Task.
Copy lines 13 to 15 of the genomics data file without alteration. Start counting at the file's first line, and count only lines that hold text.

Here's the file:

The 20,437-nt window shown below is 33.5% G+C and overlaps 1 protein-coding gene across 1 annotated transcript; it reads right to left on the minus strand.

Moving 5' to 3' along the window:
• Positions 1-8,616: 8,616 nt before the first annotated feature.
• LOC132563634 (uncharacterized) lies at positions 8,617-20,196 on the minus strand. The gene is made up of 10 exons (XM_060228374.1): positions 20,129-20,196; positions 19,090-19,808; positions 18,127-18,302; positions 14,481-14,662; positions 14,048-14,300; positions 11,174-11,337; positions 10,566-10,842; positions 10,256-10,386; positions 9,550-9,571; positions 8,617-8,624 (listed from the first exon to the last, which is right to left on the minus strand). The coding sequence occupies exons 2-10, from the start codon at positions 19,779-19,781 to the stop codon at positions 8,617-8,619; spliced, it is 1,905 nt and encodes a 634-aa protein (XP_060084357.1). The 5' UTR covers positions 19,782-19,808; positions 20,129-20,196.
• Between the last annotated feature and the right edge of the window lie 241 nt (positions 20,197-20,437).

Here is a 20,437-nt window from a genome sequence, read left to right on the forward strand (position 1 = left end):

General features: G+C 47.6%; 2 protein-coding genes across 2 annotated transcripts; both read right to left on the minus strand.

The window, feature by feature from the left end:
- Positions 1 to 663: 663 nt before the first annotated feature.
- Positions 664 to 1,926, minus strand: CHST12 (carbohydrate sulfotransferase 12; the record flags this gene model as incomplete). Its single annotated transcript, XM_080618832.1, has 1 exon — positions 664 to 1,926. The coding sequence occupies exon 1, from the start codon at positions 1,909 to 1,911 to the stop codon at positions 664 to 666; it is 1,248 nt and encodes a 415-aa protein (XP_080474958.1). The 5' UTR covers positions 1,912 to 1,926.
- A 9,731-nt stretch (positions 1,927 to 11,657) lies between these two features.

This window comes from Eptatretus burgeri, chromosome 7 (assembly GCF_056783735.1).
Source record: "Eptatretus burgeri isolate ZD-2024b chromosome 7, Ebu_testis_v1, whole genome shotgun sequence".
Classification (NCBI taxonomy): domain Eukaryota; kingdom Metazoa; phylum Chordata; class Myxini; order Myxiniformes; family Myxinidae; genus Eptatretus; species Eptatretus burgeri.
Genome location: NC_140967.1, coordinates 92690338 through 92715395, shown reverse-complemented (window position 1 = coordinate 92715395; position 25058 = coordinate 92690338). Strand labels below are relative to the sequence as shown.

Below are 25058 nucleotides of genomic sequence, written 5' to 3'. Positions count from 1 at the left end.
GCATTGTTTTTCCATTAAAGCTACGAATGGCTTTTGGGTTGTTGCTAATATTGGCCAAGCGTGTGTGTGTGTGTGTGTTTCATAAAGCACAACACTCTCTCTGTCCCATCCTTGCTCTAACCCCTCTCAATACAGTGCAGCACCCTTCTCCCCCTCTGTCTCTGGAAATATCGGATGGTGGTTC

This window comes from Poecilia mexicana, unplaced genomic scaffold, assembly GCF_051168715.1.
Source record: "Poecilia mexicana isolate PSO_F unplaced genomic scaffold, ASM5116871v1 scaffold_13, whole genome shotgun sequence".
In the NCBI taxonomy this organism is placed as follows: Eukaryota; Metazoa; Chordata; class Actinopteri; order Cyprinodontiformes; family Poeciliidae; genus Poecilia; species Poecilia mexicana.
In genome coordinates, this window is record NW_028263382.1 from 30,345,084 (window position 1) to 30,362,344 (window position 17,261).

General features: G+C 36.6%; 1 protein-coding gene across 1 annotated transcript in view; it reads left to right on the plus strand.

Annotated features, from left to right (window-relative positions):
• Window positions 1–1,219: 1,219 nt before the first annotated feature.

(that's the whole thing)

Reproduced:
Source record: "Eptatretus burgeri isolate ZD-2024b chromosome 7, Ebu_testis_v1, whole genome shotgun sequence".
Classification (NCBI taxonomy): domain Eukaryota; kingdom Metazoa; phylum Chordata; class Myxini; order Myxiniformes; family Myxinidae; genus Eptatretus; species Eptatretus burgeri.
Genome location: NC_140967.1, coordinates 92690338 through 92715395, shown reverse-complemented (window position 1 = coordinate 92715395; position 25058 = coordinate 92690338). Strand labels below are relative to the sequence as shown.